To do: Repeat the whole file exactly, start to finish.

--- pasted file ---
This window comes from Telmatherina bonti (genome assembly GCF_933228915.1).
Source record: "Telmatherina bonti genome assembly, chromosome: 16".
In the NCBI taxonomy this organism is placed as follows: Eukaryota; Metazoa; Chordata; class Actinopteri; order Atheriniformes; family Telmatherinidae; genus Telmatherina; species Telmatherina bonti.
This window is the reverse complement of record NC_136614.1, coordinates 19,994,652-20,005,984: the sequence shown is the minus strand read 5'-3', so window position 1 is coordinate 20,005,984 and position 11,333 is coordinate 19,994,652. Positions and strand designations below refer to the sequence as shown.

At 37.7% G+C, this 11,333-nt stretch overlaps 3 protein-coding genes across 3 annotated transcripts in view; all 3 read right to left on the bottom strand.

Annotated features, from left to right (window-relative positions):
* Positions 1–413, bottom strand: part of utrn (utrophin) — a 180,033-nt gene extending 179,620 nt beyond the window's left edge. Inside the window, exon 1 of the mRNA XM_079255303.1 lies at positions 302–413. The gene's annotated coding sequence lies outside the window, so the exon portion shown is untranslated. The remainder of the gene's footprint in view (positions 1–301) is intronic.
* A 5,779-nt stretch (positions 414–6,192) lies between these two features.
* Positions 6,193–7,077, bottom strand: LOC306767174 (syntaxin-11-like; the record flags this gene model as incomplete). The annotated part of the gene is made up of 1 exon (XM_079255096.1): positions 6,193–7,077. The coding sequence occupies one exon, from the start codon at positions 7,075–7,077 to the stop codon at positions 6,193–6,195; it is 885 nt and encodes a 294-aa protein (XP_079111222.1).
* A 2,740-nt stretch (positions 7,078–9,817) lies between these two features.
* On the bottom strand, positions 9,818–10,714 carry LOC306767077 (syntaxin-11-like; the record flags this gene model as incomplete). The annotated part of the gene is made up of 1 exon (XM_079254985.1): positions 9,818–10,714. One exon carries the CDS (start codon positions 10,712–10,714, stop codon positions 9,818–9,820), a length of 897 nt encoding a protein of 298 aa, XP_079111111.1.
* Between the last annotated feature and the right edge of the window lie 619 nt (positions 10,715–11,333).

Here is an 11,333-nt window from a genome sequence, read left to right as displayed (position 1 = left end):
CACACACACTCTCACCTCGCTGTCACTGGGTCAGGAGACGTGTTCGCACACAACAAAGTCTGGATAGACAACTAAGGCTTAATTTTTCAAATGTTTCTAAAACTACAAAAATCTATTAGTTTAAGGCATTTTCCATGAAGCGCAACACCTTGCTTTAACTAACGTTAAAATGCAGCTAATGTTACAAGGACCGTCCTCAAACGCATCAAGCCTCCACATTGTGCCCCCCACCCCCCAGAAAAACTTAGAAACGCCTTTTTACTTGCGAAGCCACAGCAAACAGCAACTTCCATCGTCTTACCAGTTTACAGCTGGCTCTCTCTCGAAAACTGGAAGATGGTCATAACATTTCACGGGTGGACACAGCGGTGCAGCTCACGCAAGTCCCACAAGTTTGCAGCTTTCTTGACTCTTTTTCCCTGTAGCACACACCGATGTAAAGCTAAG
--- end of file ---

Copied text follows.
This window comes from Telmatherina bonti (genome assembly GCF_933228915.1).
Source record: "Telmatherina bonti genome assembly, chromosome: 16".
In the NCBI taxonomy this organism is placed as follows: Eukaryota; Metazoa; Chordata; class Actinopteri; order Atheriniformes; family Telmatherinidae; genus Telmatherina; species Telmatherina bonti.
This window is the reverse complement of record NC_136614.1, coordinates 19,994,652-20,005,984: the sequence shown is the minus strand read 5'-3', so window position 1 is coordinate 20,005,984 and position 11,333 is coordinate 19,994,652. Positions and strand designations below refer to the sequence as shown.

At 37.7% G+C, this 11,333-nt stretch overlaps 3 protein-coding genes across 3 annotated transcripts in view; all 3 read right to left on the bottom strand.

Annotated features, from left to right (window-relative positions):
* Positions 1–413, bottom strand: part of utrn (utrophin) — a 180,033-nt gene extending 179,620 nt beyond the window's left edge. Inside the window, exon 1 of the mRNA XM_079255303.1 lies at positions 302–413. The gene's annotated coding sequence lies outside the window, so the exon portion shown is untranslated. The remainder of the gene's footprint in view (positions 1–301) is intronic.
* A 5,779-nt stretch (positions 414–6,192) lies between these two features.
* Positions 6,193–7,077, bottom strand: LOC306767174 (syntaxin-11-like; the record flags this gene model as incomplete). The annotated part of the gene is made up of 1 exon (XM_079255096.1): positions 6,193–7,077. The coding sequence occupies one exon, from the start codon at positions 7,075–7,077 to the stop codon at positions 6,193–6,195; it is 885 nt and encodes a 294-aa protein (XP_079111222.1).
* A 2,740-nt stretch (positions 7,078–9,817) lies between these two features.
* On the bottom strand, positions 9,818–10,714 carry LOC306767077 (syntaxin-11-like; the record flags this gene model as incomplete). The annotated part of the gene is made up of 1 exon (XM_079254985.1): positions 9,818–10,714. One exon carries the CDS (start codon positions 10,712–10,714, stop codon positions 9,818–9,820), a length of 897 nt encoding a protein of 298 aa, XP_079111111.1.
* Between the last annotated feature and the right edge of the window lie 619 nt (positions 10,715–11,333).

Here is an 11,333-nt window from a genome sequence, read left to right as displayed (position 1 = left end):
CACACACACTCTCACCTCGCTGTCACTGGGTCAGGAGACGTGTTCGCACACAACAAAGTCTGGATAGACAACTAAGGCTTAATTTTTCAAATGTTTCTAAAACTACAAAAATCTATTAGTTTAAGGCATTTTCCATGAAGCGCAACACCTTGCTTTAACTAACGTTAAAATGCAGCTAATGTTACAAGGACCGTCCTCAAACGCATCAAGCCTCCACATTGTGCCCCCCACCCCCCAGAAAAACTTAGAAACGCCTTTTTACTTGCGAAGCCACAGCAAACAGCAACTTCCATCGTCTTACCAGTTTACAGCTGGCTCTCTCTCGAAAACTGGAAGATGGTCATAACATTTCACGGGTGGACACAGCGGTGCAGCTCACGCAAGTCCCACAAGTTTGCAGCTTTCTTGACTCTTTTTCCCTGTAGCACACACCGATGTAAAGCTAAG